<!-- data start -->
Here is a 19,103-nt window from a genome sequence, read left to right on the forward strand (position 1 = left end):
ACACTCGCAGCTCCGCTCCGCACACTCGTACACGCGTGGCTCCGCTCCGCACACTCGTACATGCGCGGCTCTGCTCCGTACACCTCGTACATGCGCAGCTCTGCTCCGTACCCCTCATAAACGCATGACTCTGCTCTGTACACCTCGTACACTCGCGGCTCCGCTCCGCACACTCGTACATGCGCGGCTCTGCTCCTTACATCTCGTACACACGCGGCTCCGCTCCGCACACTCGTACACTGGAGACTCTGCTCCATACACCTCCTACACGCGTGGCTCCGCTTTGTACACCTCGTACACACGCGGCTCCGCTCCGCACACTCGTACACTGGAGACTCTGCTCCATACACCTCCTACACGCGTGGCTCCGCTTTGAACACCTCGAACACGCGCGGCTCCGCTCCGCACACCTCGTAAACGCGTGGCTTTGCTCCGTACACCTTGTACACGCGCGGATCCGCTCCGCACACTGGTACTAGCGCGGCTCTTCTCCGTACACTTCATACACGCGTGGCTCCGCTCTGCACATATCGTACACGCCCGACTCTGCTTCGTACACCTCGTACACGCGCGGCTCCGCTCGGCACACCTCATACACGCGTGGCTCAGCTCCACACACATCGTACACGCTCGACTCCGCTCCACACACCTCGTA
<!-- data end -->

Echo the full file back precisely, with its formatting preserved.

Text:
Here is a 19,103-nt window from a genome sequence, read left to right on the forward strand (position 1 = left end):
ACACTCGCAGCTCCGCTCCGCACACTCGTACACGCGTGGCTCCGCTCCGCACACTCGTACATGCGCGGCTCTGCTCCGTACACCTCGTACATGCGCAGCTCTGCTCCGTACCCCTCATAAACGCATGACTCTGCTCTGTACACCTCGTACACTCGCGGCTCCGCTCCGCACACTCGTACATGCGCGGCTCTGCTCCTTACATCTCGTACACACGCGGCTCCGCTCCGCACACTCGTACACTGGAGACTCTGCTCCATACACCTCCTACACGCGTGGCTCCGCTTTGTACACCTCGTACACACGCGGCTCCGCTCCGCACACTCGTACACTGGAGACTCTGCTCCATACACCTCCTACACGCGTGGCTCCGCTTTGAACACCTCGAACACGCGCGGCTCCGCTCCGCACACCTCGTAAACGCGTGGCTTTGCTCCGTACACCTTGTACACGCGCGGATCCGCTCCGCACACTGGTACTAGCGCGGCTCTTCTCCGTACACTTCATACACGCGTGGCTCCGCTCTGCACATATCGTACACGCCCGACTCTGCTTCGTACACCTCGTACACGCGCGGCTCCGCTCGGCACACCTCATACACGCGTGGCTCAGCTCCACACACATCGTACACGCTCGACTCCGCTCCACACACCTCGTA